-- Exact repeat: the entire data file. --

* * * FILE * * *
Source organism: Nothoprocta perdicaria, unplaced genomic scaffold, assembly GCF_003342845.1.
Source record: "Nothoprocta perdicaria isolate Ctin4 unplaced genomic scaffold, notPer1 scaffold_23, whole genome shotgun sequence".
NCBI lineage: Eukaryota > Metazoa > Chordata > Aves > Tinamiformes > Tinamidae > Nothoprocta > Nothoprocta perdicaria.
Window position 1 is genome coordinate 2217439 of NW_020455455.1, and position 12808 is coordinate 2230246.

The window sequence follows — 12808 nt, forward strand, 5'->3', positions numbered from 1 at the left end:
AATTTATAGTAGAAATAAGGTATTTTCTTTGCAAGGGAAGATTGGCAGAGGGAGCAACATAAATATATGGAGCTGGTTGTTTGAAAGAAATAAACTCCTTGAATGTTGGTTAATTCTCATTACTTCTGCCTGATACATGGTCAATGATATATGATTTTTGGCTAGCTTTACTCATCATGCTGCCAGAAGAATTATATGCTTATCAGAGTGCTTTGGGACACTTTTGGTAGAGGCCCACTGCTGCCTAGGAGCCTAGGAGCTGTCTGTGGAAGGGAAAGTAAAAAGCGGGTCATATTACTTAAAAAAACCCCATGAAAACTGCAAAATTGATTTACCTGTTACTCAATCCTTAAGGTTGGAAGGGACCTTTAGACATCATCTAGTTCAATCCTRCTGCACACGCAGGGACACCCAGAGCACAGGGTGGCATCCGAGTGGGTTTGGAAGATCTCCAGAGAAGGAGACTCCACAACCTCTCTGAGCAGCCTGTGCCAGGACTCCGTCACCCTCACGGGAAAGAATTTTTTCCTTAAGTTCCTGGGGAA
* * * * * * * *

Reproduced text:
Source organism: Nothoprocta perdicaria, unplaced genomic scaffold, assembly GCF_003342845.1.
Source record: "Nothoprocta perdicaria isolate Ctin4 unplaced genomic scaffold, notPer1 scaffold_23, whole genome shotgun sequence".
NCBI lineage: Eukaryota > Metazoa > Chordata > Aves > Tinamiformes > Tinamidae > Nothoprocta > Nothoprocta perdicaria.
Window position 1 is genome coordinate 2217439 of NW_020455455.1, and position 12808 is coordinate 2230246.

The window sequence follows — 12808 nt, forward strand, 5'->3', positions numbered from 1 at the left end:
AATTTATAGTAGAAATAAGGTATTTTCTTTGCAAGGGAAGATTGGCAGAGGGAGCAACATAAATATATGGAGCTGGTTGTTTGAAAGAAATAAACTCCTTGAATGTTGGTTAATTCTCATTACTTCTGCCTGATACATGGTCAATGATATATGATTTTTGGCTAGCTTTACTCATCATGCTGCCAGAAGAATTATATGCTTATCAGAGTGCTTTGGGACACTTTTGGTAGAGGCCCACTGCTGCCTAGGAGCCTAGGAGCTGTCTGTGGAAGGGAAAGTAAAAAGCGGGTCATATTACTTAAAAAAACCCCATGAAAACTGCAAAATTGATTTACCTGTTACTCAATCCTTAAGGTTGGAAGGGACCTTTAGACATCATCTAGTTCAATCCTRCTGCACACGCAGGGACACCCAGAGCACAGGGTGGCATCCGAGTGGGTTTGGAAGATCTCCAGAGAAGGAGACTCCACAACCTCTCTGAGCAGCCTGTGCCAGGACTCCGTCACCCTCACGGGAAAGAATTTTTTCCTTAAGTTCCTGGGGAA